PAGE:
This column started last week analyzing the implications, particularly problems, associated with the Free Meals initiative – cost being one of them. The logistics of getting food to the remotest villages on a daily basis is another; and, it is doubtful that those costs have been included in the estimates. Already, most of the states had disclaimed the programme. Those who launched the Free Meal programme had announced that Abuja would provide sixty (60) per cent of the funds and the states forty (40) per cent. The almost total disclaimer by the states had forced Mr Laolu Akande, the spokesman for the Vice President to back track from that position. So, as far as the states are concerned, Abuja will bear the total cost – including logistics whose estimates are still unknown. All these promises are being made against the background of dwindling revenue and rising food prices. Meanwhile, with the inevitable drought this year, and the national crop failure being expected, food prices will escalate further as we approach year end. Has anybody in that government made appropriate allowances for all these in the approved budget?

The questions are important because if Government fails to deliver on this programme this year and subsequent years, it will be Buhari’s failure – not that of his Advisers. They will walk away, just as Ministers and Advisers walked away in 1985 when he was sent packing. There is more to say on this programme as time goes on; so permit me to stop for now with a warning. As usual, I intend at my own expense to travel to some states listed to benefit from this programme later in the year. Our readers can be rest assured of an honest report.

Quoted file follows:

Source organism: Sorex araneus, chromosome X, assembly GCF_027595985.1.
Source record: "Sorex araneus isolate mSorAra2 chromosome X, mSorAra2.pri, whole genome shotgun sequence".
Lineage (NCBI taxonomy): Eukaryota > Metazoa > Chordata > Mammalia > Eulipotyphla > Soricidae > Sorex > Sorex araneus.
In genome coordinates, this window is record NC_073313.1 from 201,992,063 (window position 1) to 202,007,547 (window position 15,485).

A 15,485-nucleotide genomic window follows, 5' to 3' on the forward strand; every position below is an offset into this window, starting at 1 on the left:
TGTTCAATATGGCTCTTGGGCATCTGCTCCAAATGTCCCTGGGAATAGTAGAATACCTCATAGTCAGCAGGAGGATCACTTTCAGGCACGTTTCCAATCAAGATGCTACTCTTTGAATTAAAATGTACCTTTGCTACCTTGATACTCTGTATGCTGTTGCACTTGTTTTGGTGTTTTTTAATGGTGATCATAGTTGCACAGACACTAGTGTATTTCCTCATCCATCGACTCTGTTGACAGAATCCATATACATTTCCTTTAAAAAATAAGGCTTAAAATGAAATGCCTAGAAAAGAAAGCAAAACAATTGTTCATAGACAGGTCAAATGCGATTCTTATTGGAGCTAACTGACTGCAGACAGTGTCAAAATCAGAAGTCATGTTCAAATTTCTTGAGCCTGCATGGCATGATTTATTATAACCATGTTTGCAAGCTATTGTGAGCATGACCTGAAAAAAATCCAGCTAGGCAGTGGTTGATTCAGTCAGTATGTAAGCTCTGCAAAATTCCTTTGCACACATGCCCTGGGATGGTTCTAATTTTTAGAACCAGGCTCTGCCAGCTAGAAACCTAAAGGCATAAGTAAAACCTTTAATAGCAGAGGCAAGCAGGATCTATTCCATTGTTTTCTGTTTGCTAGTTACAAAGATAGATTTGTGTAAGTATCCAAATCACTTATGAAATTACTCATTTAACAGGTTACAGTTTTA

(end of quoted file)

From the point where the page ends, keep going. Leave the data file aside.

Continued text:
“A rich man’s jokes are always funny.” Thomas Browne, 1605-1682.

Launching a monumental programme like Free Meals for millions of kids even in China with over 300 million of them should be serious business. And many of the dignitaries, as well as Fellow Nigerians watching expected the event to be treated as such. But, it soon turned into something else.  Two eminently rich men took turns to entertain the audience to rib-cracking jokes. Governors, as every Nigerian knows, are filthy rich. The pun is intended. They were two Governors from the Northwest and Southwest. For some reason, everything funny occurs on the Western part of Nigeria, including the clown who talks rubbish everyday while owing five months salaries. The tragedies blow in from the East – Boko Haram, murderous herdsmen and the scourge of PDP.

Although the Northwest Governor spoke second, but, his was low comedy and justifiably received only mild and polite applause. He should have spoken first. But, he had this to say.

He claimed to feed 1.6 million kids in his state while spending N318 million every week, or N1.272 billion a month. He expected applause and he got it. Trust some busybodies like Yours truly, they quickly did some research discovered that 30%, 40% and 39.8% of the state’s revenue allocation must have gone to feeding the kids alone in that state in November , December 2015 and January 2016. Yet the allocations for those months were higher than what the state collects now. For April 2016, the state must have spent almost 50% of its revenue just feeding kids? Do you think it is “unbelievable”? Yes it is!

So another detective work was needed. We called sources in Zaria who linked us with the head teacher in a Shi’ite primary school to find out if free food was being served. No, said the contact. In fact if food came from the Governor, it would be regarded by them as “haram”. That means poison, if you don’t know. Calls to school teachers in Zonkwa and Pambeguwa yielded the same response. So, where are the 1.6 million kids eating up the NW state’s budget? With friends like this…

Next week, you will read the classical joke, which brought down the roof, by the Southwest Governor who had been feeding kids on money the state doesn’t have. Even Jesus feeding thousands started with five loaves and two fishes. Our “Governor Divine” of the Southwest feeds over two hundred thousands kids without a kobo. Don’t go away….